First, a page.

The first recipe I made from Elana’s cookbook were her Chocolate Chip Scones, on the recommendation of my fellow gluten-free blogger friends. I like scones, and I like chocolate chips. This recipe satisfied on both accounts. The scone was light, the chocolate chips were rich, and my dairy-free, low-carb Mother gave them a big thumbs up. We ate the batch so fast I was lucky to get a photo of any of them. I’ll be making this recipe again!
Apricot Orange Scones
This apricot orange scone recipe was a delightful surprise, and one that everyone enjoyed, even family members used to eating dairy and gluten. I liked the sophisticated flavor, reminiscent of biscotti, and the great texture characteristic of her baked goods. My lack of a blender was unfortunate, as my food processor left me with larger pieces of dried apricot than I think Elana’s original would have had. However, they tasted great and I thoroughly enjoyed them. I substituted maple syrup for part of the agave nectar because I ran out of agave halfway through making the recipe, and the maple syrup made them slightly sweet for my taste, but that is no fault of the recipe! I would make this for a fancy brunch or holiday treat any time!
These biscuits are an extremely versatile recipe, and I appreciated that they could be either made savory with vegan gravy or sandwich fillings, or sweet by topping them with jam. Elana even suggests using them for strawberry shortcake, which sounds delightful. This could be an everyday sandwich bread-type recipe. As always, the texture was perfect and the flavor was excellent. I’ll be making them again!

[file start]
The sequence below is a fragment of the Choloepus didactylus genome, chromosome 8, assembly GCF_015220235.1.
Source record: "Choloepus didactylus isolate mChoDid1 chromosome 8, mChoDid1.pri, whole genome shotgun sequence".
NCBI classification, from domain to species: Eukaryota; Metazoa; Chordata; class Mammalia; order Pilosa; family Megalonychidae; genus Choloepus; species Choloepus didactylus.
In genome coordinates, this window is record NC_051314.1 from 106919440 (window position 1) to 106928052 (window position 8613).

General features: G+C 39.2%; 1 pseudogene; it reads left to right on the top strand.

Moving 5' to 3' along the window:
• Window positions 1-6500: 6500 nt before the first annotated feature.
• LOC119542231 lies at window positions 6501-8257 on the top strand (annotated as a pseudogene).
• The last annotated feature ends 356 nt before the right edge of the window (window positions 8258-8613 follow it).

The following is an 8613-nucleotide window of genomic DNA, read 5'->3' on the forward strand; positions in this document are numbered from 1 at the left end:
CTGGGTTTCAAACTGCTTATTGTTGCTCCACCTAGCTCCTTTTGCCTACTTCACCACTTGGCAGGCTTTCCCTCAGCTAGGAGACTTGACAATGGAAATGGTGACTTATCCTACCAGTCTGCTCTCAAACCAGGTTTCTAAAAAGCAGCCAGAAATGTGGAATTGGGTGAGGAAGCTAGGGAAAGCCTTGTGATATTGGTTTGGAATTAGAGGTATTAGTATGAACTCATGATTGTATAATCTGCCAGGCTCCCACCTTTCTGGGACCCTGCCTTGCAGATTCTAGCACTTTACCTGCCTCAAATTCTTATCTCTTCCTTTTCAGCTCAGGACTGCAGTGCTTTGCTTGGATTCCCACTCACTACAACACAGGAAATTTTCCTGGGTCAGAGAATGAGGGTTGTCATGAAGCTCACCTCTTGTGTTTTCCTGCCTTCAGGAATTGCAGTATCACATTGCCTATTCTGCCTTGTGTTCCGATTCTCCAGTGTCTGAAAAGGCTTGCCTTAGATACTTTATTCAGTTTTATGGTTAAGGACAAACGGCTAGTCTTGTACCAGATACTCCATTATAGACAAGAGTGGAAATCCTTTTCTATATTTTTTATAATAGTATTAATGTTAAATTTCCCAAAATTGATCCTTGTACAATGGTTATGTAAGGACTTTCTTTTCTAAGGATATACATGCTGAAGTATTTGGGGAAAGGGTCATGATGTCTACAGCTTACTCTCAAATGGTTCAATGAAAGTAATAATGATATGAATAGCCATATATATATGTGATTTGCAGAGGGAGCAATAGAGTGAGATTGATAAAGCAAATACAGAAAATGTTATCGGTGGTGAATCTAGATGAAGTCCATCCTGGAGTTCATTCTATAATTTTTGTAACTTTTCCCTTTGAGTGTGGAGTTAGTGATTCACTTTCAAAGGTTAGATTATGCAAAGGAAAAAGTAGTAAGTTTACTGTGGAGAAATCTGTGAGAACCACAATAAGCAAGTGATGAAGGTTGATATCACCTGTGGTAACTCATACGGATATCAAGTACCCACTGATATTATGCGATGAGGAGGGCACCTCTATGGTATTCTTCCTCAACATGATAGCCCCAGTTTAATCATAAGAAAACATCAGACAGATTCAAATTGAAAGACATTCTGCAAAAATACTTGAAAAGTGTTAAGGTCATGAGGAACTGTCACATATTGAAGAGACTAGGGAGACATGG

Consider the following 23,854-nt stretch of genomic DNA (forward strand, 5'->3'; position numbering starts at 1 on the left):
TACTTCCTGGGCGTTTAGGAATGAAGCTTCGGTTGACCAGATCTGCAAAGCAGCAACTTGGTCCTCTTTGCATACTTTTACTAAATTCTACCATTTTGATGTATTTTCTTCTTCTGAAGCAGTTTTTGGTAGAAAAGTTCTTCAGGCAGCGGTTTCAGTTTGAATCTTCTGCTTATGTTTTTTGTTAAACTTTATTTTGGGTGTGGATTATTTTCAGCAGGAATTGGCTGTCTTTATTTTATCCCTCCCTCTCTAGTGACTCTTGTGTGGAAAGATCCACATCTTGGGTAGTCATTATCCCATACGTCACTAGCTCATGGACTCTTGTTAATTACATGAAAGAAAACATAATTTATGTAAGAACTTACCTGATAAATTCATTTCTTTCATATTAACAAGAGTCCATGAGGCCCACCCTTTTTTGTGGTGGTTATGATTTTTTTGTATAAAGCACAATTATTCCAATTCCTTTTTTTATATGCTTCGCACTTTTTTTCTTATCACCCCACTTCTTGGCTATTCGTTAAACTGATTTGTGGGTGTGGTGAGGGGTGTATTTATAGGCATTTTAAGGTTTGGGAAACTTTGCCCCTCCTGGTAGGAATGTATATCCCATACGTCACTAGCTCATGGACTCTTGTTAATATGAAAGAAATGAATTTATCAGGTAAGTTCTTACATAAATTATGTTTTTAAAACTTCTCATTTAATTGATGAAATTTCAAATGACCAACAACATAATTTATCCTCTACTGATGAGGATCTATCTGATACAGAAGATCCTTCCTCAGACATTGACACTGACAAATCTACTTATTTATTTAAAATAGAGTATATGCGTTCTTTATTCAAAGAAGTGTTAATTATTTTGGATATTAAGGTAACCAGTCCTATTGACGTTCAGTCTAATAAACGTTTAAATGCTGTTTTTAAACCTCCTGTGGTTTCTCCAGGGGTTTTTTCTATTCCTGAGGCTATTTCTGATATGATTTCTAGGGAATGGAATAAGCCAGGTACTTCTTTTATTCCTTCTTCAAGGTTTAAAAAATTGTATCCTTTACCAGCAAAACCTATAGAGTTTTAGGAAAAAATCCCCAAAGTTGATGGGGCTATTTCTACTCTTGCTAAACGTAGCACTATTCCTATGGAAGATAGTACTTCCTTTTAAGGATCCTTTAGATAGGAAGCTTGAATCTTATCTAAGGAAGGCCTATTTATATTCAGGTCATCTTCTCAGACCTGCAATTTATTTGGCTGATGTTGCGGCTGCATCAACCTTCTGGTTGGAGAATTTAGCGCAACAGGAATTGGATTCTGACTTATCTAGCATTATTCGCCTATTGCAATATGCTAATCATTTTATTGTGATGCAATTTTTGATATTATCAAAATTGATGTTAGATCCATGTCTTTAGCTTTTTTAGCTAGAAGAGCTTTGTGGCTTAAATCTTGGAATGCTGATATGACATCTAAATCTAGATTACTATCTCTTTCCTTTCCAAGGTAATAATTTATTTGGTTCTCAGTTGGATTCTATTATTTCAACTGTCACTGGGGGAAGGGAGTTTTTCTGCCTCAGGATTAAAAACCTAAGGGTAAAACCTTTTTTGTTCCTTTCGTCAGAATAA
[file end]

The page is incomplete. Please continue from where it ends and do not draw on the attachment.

In short, every single recipe I tried from Elana’s blog or cookbook was delicious. I hadn’t been certain of whether I would like baked goods with only one flour in them, based in almond flour, eggs, agave nectar, and grapeseed oil. But when I tried them, I was very impressed with the texture and flavor. This cookbook simply won’t work if you have to avoid almonds (obviously) but eggs also play a very important role, so if you are allergic to eggs, it probably isn’t the cookbook for you. Now that I’m eating both almonds and eggs again, I enjoyed the cookbook immensely and I can’t wait to try more recipes! For those who are torn about agave, you can substitute a simple sugar syrup, palm sugar syrup, or maple syrup. For myself, I don’t worry too much as long as I have it in moderation. I have to admit, moderation becomes tough when her recipes are so tasty! Her blog is more accessible to multiple intolerances, as she has some gorgeous vegetable recipes that are gluten, dairy, and egg-free. I loved her savory dishes just as much as her sweet recipes, if not more, and I will be spending more quality time with her blog in the future. I’m so glad that I was inspired by Adopt a Gluten-free Blogger to get to know this quality Rock Star gluten-free blogger! And thank you, Elana, for sharing your unique culinary vision with your readers. You have opened my mind to new styles of baking and I have been inspired! I suspect we will see some original almond flour recipes at the Book of Yum here shortly.